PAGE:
Debbie and I have just returned from a week’s holiday in the Western Isles of Scotland. It is a part of the British Isles we have come to love and appreciate.
It’s not surprising that we have visited the area on many occasions over the years, staying on the mainland just outside the picturesque village of Arisaig. It is noted for its beautiful beaches and spectacular views of the Isles of Skye, Rum, Eigg, Muck and Canna. We have visited most of these main islands at some point. The disappointing thing was that on this occasion the weather was so bad that there were times when we couldn’t see the islands because they were shrouded in dark cloud. It’s a long time since I saw driving snow that came in horizontally! We knew the islands were there alright, but we just couldn’t see or sense them. One thing we could be sure of was that the islands hadn’t moved!
I am beginning to wonder if our experience can provide us with a simple lesson about faith. There are times for all of us when life is rough, messy and unpredictable and we wonder whether God is still there because we have little sense of His presence. The dark clouds which life throws up can sometimes obscure our vision and trust. We may affirm God is still there but somehow it just doesn’t feel like it.
I have to confess that I struggle with a well-known phrase which Christians can sometimes use, and I’m sure that I have been guilty of saying it myself at some point. It goes, “If God seems far away, guess who moved?” I have even seen this on wayside pulpits outside churches, and it can point to a sense of guilt or inadequacy for those who read it. It seems to me the last thing people, who are going through a difficult time, need to know is that the fault is theirs. The lack of the sense of God’s presence only adds to the tension they feel.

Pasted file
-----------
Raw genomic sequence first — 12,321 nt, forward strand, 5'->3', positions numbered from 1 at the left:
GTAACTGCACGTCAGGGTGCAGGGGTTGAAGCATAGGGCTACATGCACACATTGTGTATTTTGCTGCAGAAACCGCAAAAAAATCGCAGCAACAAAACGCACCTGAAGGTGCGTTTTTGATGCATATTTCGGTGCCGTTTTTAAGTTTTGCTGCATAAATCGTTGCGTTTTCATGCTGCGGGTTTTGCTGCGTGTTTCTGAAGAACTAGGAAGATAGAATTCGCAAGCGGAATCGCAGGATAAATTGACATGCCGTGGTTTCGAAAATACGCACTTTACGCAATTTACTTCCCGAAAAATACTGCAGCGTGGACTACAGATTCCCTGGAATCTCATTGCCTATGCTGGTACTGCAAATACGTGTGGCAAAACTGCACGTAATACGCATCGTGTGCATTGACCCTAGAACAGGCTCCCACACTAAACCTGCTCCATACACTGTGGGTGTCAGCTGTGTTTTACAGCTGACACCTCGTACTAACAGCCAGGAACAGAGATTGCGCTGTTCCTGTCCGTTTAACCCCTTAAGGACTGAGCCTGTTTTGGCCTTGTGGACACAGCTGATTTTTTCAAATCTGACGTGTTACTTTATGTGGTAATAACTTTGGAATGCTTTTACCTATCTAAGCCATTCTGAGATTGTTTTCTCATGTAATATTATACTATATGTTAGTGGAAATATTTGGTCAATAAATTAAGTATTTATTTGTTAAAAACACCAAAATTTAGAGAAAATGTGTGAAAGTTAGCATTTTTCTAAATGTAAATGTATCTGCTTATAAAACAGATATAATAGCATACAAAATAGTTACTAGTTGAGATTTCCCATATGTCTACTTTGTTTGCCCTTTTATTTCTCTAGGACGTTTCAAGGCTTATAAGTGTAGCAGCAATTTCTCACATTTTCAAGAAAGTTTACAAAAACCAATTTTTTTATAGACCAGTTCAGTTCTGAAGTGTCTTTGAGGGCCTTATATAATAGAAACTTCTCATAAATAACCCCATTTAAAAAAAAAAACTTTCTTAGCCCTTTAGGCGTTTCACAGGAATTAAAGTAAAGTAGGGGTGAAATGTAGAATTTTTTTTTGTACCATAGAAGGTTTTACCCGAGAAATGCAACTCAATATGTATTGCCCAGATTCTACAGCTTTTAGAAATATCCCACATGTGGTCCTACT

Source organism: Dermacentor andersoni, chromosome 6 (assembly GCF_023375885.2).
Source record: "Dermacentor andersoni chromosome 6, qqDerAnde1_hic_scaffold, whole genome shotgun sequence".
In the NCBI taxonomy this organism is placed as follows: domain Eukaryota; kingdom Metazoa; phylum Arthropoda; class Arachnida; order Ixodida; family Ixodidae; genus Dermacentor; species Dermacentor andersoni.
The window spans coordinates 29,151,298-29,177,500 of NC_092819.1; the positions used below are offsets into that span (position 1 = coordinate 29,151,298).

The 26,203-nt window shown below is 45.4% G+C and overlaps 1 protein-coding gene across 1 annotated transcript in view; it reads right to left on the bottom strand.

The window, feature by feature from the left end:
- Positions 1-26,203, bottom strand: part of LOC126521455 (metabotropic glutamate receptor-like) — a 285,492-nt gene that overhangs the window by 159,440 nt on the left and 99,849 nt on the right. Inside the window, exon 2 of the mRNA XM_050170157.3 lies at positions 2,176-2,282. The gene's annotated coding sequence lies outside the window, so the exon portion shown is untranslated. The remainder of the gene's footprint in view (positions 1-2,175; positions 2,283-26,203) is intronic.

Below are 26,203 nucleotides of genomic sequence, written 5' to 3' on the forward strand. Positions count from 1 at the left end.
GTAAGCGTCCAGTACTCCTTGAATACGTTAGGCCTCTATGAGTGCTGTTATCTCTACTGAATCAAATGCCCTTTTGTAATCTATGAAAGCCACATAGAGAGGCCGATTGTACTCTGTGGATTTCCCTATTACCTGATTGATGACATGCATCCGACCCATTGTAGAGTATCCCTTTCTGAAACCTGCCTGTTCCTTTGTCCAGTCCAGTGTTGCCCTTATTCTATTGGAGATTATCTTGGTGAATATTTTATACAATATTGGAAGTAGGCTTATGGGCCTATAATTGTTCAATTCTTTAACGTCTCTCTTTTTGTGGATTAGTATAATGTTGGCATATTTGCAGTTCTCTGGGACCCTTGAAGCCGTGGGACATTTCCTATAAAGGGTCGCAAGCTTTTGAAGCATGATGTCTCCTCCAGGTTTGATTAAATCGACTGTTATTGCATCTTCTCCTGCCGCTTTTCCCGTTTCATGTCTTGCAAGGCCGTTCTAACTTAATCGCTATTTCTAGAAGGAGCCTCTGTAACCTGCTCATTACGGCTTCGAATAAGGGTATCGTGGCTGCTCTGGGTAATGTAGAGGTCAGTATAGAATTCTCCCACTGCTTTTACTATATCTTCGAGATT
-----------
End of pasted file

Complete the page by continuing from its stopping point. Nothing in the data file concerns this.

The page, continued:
One thing I have come to learn over the years is that our feelings and emotions are not the best indicators to signal the presence or absence of God. Of course, both feelings and emotions are a vitally important part of who we are and how we express ourselves at a deep level. Without them we would become more like automatons rather than people. But I never once heard Jesus say that the actual outworking of faith and belief were dependent on feeling and emotions. The psalmist spent a lot of his time complaining and lamenting, and at times he felt God was far away.
Maybe this has sometimes been our experience. But remember your feelings are not the barometer of your faith. The wonder of it is that faith and belief can still hold us and can even thrive whether we feel it or not. Perhaps you feel God is far away today. But He hasn’t moved and perhaps you haven’t
moved either. As someone once said, ”Trust what is true, rather than what feels true.”